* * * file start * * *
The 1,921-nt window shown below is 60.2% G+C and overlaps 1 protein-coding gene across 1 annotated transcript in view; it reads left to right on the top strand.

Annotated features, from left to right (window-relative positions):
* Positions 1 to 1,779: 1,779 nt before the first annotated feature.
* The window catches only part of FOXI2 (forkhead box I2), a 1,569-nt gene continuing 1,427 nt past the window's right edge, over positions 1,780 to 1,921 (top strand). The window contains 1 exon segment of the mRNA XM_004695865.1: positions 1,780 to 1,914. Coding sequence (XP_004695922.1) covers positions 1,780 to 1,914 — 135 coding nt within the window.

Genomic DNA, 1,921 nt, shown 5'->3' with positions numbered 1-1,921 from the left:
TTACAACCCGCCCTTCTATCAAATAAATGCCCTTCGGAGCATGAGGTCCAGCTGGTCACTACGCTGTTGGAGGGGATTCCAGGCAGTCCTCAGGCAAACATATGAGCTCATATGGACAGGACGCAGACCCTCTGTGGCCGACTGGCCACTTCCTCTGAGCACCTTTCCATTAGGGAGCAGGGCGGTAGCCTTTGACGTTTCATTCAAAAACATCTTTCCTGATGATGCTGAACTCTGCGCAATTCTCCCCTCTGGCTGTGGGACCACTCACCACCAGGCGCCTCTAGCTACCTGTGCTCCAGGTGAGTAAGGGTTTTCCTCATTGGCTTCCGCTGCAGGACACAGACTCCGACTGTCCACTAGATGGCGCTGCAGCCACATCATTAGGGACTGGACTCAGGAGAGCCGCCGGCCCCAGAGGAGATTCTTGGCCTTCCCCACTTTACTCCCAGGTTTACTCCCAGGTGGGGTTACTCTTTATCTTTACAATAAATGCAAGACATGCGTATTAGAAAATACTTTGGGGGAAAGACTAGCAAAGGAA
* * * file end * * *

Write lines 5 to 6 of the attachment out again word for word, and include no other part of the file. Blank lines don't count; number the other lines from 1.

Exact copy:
Genomic DNA, 1,921 nt, shown 5'->3' with positions numbered 1-1,921 from the left:
TTACAACCCGCCCTTCTATCAAATAAATGCCCTTCGGAGCATGAGGTCCAGCTGGTCACTACGCTGTTGGAGGGGATTCCAGGCAGTCCTCAGGCAAACATATGAGCTCATATGGACAGGACGCAGACCCTCTGTGGCCGACTGGCCACTTCCTCTGAGCACCTTTCCATTAGGGAGCAGGGCGGTAGCCTTTGACGTTTCATTCAAAAACATCTTTCCTGATGATGCTGAACTCTGCGCAATTCTCCCCTCTGGCTGTGGGACCACTCACCACCAGGCGCCTCTAGCTACCTGTGCTCCAGGTGAGTAAGGGTTTTCCTCATTGGCTTCCGCTGCAGGACACAGACTCCGACTGTCCACTAGATGGCGCTGCAGCCACATCATTAGGGACTGGACTCAGGAGAGCCGCCGGCCCCAGAGGAGATTCTTGGCCTTCCCCACTTTACTCCCAGGTTTACTCCCAGGTGGGGTTACTCTTTATCTTTACAATAAATGCAAGACATGCGTATTAGAAAATACTTTGGGGGAAAGACTAGCAAAGGAA